Whether you always wanted to start a business or came into entrepreneurship accidentally, Singapore is one of the best places in the world to start a business. According to World Bank’s Doing Business 2020 report, Singapore is ranked second for the ease of doing business and fourth for starting a business.
Here’s a guide on how to start a business in Singapore.
Do You Need To Start A Company?
In Singapore, you must register a business with Accounting and Corporate Regulatory Authority (ACRA) if you are carrying out any activity for profit on an ongoing basis. However, this does not mean that you necessarily have to start a company which is one of the 4 types of business registration available.
You can read more in our article about How To Choose The Right Legal Entity To Start A Business In Singapore.
There are also instances where you may not need to register a business. Namely, you are exempted from registration if you conduct your business using your full name as reflected in your NRIC or with partner(s) using their full names. If you add descriptive words before or after your name, you must register the business.
For example, if you freelance under your own full name – Tan Mei Ling Wendy, you may not need to register your business. However, if you want to brand yourself as Write Well with Wendy, you must register the business.
You can also use GoBusiness.Gov.sg’s e-Adviser for Business Structure to help you decide via a short series of question.
If you choose to register a company, do note that it is the most advanced and flexible business entity available. Your business entity will be registered under the Companies Act and there are various types of company structures available.
#1 Register Your Business
Once you have determined the type of company structure best suits your business, you will have to register your business.
This is done on BizFile+ which is the business filing portal of ACRA, and you can read our Step-By-Step Guide To Registering Your New Business In Singapore for an in-depth guide.
At this stage, you also need to have a registered business address. This will be where correspondence from government agencies will be sent and can be different from the address where your business is operating. If you wish to use your residential as the business address, you can check if your business qualifies under the Home Office Scheme and seek approval from HDB (for HDB flats) or URA (for private properties) respectively.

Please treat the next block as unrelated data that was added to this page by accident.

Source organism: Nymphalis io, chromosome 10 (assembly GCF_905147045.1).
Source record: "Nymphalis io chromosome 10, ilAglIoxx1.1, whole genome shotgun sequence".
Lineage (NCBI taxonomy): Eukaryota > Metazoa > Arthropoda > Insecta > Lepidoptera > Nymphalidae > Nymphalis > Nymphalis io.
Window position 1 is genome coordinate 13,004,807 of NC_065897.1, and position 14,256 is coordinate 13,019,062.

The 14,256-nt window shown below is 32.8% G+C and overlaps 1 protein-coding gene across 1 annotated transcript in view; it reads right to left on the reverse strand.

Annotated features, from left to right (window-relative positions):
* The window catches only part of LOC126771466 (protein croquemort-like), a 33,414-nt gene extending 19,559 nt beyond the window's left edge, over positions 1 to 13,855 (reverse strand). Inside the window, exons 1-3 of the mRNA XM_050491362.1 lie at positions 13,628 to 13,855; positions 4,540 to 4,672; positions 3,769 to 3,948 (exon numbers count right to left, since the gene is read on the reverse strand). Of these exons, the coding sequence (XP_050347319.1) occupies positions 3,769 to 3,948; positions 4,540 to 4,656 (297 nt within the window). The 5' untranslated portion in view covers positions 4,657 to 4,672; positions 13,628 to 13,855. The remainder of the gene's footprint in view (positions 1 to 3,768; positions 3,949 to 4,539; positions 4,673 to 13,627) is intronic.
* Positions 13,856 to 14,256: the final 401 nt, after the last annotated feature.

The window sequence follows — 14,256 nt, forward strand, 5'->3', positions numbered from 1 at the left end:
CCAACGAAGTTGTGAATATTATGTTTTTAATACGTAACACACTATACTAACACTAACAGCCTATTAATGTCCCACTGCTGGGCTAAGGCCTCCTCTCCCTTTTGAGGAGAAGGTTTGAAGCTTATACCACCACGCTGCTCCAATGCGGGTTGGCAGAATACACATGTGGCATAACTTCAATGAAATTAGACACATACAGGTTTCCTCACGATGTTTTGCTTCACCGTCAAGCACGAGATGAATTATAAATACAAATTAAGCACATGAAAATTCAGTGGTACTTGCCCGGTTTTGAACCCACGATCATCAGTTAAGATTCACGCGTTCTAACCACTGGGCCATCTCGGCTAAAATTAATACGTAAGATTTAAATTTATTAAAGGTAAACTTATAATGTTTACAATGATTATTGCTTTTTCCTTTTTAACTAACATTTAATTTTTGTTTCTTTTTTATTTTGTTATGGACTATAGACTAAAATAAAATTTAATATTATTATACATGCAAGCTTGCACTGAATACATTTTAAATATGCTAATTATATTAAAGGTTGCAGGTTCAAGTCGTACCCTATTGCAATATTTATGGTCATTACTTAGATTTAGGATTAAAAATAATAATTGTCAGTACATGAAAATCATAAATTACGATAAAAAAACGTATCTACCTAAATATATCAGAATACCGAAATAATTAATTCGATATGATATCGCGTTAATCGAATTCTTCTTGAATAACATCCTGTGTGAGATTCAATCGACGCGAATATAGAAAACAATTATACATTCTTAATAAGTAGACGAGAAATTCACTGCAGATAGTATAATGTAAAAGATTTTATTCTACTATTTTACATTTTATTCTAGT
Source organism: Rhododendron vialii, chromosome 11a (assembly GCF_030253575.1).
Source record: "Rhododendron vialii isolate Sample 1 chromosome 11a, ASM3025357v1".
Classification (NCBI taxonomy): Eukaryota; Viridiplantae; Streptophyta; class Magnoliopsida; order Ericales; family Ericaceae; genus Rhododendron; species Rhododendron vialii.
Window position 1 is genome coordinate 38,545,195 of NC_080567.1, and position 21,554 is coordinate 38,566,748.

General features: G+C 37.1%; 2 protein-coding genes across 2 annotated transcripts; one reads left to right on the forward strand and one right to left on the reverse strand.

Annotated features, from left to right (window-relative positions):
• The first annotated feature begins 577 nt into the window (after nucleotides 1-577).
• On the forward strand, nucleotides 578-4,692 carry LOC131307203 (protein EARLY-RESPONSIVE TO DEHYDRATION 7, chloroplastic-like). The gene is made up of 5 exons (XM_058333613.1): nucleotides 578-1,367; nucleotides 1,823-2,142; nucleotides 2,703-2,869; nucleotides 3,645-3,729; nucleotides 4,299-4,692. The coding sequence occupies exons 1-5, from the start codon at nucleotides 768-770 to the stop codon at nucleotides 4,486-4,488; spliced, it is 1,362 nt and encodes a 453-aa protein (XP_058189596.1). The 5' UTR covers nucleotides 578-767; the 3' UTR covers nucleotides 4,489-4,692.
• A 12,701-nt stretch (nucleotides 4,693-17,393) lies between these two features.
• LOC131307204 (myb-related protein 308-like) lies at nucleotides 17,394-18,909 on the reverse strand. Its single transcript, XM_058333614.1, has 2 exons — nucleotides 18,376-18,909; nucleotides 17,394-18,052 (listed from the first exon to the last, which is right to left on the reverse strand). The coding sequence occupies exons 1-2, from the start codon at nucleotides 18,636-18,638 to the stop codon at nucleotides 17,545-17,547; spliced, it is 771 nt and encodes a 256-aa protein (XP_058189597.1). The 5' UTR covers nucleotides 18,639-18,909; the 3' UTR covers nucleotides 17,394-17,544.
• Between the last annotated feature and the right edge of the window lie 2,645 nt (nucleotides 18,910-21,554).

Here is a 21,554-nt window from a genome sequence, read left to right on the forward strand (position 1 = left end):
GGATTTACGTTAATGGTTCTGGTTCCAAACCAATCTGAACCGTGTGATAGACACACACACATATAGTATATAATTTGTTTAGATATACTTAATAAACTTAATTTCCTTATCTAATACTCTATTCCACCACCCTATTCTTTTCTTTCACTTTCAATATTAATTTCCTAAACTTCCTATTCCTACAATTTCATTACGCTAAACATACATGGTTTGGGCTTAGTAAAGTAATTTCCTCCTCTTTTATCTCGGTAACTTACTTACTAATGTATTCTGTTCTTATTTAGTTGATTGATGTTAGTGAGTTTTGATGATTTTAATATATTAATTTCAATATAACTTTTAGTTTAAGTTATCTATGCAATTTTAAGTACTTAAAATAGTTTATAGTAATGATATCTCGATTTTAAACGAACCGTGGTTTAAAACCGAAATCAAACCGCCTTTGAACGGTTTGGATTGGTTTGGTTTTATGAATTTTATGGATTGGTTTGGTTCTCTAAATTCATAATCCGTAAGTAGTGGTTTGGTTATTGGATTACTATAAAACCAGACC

You also need to determine your registered business activity in accordance with the Singapore Standard Industrial Classification (SSIC) codes. This is important as it will affect the type of licences and permits required for your business as well as the grants and incentives available to you. Thankfully, this isn’t set in stone, you may also change this later on to reflect changes to your business activities.
When you register your business, you would receive your business’ Unique Entity Number (UEN). This is as important to a business as a NRIC number is to a Singaporean individual. It is used to identify your business in all government interactions, including updating entity particulars on ACRA, applying for import and export permits, making CPF payments, filing tax returns with IRAS, as well as registering for GST and even collecting payment via PayNow Corporate by linking your UEN to your business bank account.
The actual process will take 1 to 2 days and can be completed entirely online.
#2 Signing Up For CorpPass
After registering your business, you may be excited to delve into your business plan and start running your business. However, setting up the administrative details at this point will make things easier for you (or your future employees or hired professionals) in the future.
Just as SingPass is essential for Singaporeans to access government services online, CorpPass is needed for businesses using government services (including application for any licences, permits or grants). We covered in detail how to set up your CorpPass account(s) as well as the different account roles in our Guide To CorpPass And How To Set It Up For Your Company And Staff.
Once you have your CorpPass, you can then make all the relevant and necessary online applications.
#3 Apply For The Necessary Licences And Permits
Most businesses require licences and permits for their business activities. For example, a Food and Beverage business will require some form of licence. You can refer to our article – Complete Guide To F&B Licenses In Singapore – And How Much They Cost or login with your SingPass to access GoBusiness’ Guided Journey for food service businesses.
Sometimes, the need for licences and permits is dependent on the scale of your business or on the events you are organising. You can search the relevant licences based on your business sector by using GoBusiness’ Licence guides by sector or use their e-Adviser for Events (which can include Sports, MICE, Arts/ Culture, Business-to-Consumer (B2C) events).
#4 Open A Business Bank Account